On Friday last, I took part in a panel discussion at the Centre for European Policy Studies in Brussels on the theme “Will there be a mid-term review in 2017? And, if so, what should it do?” My contribution focused on the timing and procedural issues which will influence the prospect of a substantive early review of the CAP basic acts. Other speakers on the panel (Allan Buckwell from IEEP, Rolf Moehler formerly of DG AGRI and Paolo de Castro MEP from the Socialists and Democrats Group in the European Parliament) addressed what the contents of such a review might or should be.
The purpose of the event was to formally launch the book The Political Economy of the 2014-2020 Common Agricultural Policy: an Imperfect Storm which has been edited by Johann Swinnen and published by CEPS together with Rowman & Littlefield International. This book is a fascinating series of essays on the story behind the 2013 reform but also includes three chapters looking ahead to the future by three of Friday’s panellists, including one which I contributed. A copy of the book is freely available on the CEPS website.
There are a number of milestones set out in the CAP legislation which require the Commission either to report on the consequences of the last reform or to bring forward proposals (including the impact of greening and especially of ecological focus areas) and which could trigger more substantial proposals to revise the CAP regulations. In addition, Commissioner Hogan has outlined his own political agenda and that of this Commission which includes proposals on simplification as well as strengthening the link between the CAP and rural job creation.
Although some of these trigger points occur in 2016 (including the mid-term revision of the EU’s Multi-annual Framework (MFF) 2014-2020), I anticipate that the most likely trigger for substantial Commission proposals, if they were to be made, would be at the end of 2017 to coincide with the publication by the Commission of its proposals for the next MFF after 2020.
This will be a crucial document as it will set out the Commission’s view of the EU’s priorities in the years after 2020 including the level of the CAP budget that it deems appropriate, even if it could take up to a further two years before agreement is reached by the European Council and the Parliament gives its consent. One could expect that the environmental benefits (or lack of them) arising from the new greening payment which accounts for 30% of the CAP Pillar 1 budget might play a role as the negotiations take place within the Commission College before the MFF proposal is made.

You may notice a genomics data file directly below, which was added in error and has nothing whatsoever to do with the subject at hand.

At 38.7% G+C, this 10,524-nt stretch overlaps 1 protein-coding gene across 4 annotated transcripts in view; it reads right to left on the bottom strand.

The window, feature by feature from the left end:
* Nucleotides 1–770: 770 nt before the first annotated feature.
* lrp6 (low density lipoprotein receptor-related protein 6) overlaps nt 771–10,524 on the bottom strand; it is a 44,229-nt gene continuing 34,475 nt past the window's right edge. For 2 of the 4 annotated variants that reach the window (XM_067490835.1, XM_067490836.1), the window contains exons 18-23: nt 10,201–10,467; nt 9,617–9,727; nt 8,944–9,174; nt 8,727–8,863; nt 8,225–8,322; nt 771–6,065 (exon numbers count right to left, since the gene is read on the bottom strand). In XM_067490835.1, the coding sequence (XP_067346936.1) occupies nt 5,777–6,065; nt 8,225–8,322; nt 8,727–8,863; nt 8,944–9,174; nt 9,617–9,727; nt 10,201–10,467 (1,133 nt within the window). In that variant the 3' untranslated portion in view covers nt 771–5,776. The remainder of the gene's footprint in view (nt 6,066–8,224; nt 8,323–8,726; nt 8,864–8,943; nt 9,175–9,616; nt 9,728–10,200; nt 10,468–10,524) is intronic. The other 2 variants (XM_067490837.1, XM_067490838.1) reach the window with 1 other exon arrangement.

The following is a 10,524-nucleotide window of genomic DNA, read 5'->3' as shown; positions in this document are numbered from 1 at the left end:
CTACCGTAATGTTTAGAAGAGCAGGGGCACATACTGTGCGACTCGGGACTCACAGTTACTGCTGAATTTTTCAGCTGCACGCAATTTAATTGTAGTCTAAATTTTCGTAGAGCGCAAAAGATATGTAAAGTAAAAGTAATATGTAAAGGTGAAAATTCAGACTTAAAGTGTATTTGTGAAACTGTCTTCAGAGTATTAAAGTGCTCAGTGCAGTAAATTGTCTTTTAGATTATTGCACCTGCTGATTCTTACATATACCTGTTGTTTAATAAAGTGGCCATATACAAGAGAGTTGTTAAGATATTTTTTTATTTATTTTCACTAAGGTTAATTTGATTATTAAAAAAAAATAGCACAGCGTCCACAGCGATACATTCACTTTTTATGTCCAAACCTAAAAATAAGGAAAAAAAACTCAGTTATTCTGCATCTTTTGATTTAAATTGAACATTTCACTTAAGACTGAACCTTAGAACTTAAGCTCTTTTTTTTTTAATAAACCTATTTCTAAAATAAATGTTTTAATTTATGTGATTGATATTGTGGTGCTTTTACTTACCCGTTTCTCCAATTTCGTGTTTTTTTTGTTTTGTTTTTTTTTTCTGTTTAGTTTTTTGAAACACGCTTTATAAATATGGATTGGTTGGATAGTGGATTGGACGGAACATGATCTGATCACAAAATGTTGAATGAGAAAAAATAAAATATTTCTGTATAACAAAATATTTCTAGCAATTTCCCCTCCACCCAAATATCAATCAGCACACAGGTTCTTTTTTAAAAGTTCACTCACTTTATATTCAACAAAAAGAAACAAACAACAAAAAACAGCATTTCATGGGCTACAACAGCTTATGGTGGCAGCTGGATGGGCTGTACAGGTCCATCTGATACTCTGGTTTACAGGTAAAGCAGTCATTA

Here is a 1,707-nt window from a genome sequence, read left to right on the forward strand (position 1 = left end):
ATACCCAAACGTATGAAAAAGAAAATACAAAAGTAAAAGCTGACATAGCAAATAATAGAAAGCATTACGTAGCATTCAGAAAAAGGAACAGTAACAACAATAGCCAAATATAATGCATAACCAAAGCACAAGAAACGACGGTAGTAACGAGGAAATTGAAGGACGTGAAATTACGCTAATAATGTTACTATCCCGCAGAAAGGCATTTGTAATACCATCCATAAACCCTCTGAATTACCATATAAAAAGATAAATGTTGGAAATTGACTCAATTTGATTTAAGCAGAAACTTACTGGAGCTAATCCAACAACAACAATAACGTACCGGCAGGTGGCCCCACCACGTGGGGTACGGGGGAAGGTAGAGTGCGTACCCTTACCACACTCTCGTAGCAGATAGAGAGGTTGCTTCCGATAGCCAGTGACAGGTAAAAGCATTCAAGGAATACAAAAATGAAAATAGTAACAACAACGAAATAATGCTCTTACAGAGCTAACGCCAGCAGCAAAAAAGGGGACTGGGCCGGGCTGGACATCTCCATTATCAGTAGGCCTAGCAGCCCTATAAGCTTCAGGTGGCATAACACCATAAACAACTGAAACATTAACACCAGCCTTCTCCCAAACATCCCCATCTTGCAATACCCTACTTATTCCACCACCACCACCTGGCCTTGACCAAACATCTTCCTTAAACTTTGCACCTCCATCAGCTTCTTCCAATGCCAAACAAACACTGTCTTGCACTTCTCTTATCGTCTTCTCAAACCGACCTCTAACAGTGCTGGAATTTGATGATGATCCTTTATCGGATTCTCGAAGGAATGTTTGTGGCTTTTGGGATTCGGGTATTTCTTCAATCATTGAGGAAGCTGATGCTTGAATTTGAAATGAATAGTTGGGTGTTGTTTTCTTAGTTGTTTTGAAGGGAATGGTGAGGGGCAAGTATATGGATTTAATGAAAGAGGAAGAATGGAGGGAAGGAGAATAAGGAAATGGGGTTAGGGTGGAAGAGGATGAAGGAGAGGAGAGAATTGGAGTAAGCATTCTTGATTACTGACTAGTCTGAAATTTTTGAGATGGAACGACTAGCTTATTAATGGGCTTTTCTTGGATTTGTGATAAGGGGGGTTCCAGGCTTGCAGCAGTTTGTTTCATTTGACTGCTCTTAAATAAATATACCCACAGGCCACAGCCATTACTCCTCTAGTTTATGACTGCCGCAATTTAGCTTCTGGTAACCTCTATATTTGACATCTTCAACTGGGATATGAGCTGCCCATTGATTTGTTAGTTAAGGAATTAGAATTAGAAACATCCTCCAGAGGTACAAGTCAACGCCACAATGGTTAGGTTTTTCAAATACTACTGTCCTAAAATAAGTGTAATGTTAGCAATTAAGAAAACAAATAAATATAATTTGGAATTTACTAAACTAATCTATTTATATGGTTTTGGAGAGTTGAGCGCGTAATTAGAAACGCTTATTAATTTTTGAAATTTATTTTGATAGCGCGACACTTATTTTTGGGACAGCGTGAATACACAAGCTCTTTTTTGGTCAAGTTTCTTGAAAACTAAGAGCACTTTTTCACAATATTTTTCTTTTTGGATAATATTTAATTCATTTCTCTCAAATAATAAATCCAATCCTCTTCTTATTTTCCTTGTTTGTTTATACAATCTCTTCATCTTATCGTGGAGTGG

On the last occasion, publication of the Commission’s MFF proposals in October 2011 was accompanied by a proposal for a major rewriting of all four of the CAP basic acts (direct payments, single common market organisation, rural development and horizontal issues). This reflected the outcome of a reform process which the Commission had launched the previous year in a Communication outlining various options for reform accompanied by an impact assessment, and which had been kick-started some years earlier under the French Presidency at Annecy in July 2008.
The situation is clearly different when the Commission comes to propose its next MFF at the end of 2017. Member states have been struggling to implement the last reform, and the first payments to farmers under the new rules were only delivered last month. Very limited evidence will be available on the impact of the new reforms even in 2 years’ time. The Commission’s political agenda does not suggest that a further major reform is on the agenda and, with so much else on its plate, it will be reluctant to re-open old battlelines around the CAP.
The legislative timetable complicates any prospects for a major reform because it is likely that negotiations would be completed in 2019 with a new Parliament and a new Commission. In any case, the enormous amount of flexibility which is given to member states under the new CAP means that member states can already largely mould the CAP to suit their political preferences without requiring a wholesale rewriting of the basic rules.
At the same time, the Council has flagged that simplification may require some changes to the basic acts, and one could envisage other changes to some of the parameters in the basic acts without completely rewriting them. For example, will the Commission propose further moves towards regional uniformity of direct payments after 2020? Will the Commission listen to those member states and MEPs in the Parliament which wish to see increased intervention prices? Would the Commission propose even greater flexibility to shift funds between the two Pillars? Will the broad framework of greening remain untouched?
My conclusion is that 2017 will be an important year for the CAP but we should not be misled by the experience of the Fischler Mid-Term Review in 2003 or the Fischer-Boel Health Check in 2008 to assume that a possible Hogan Mid-Term Review would take the same form.
In my view, it is more likely that we will see a rolling series of proposals for incremental changes in the various basic acts over the period of the Commissioner’s tenure, designed to address specific problems and issues, but without fundamentally changing the structure of the 2013 reform.
Of course, like all speculations about the future, this one could also be wrong…..
My presentation at the CEPS meeting is attached below
This post was written by Alan Matthews.
Photo credit: Euractiv
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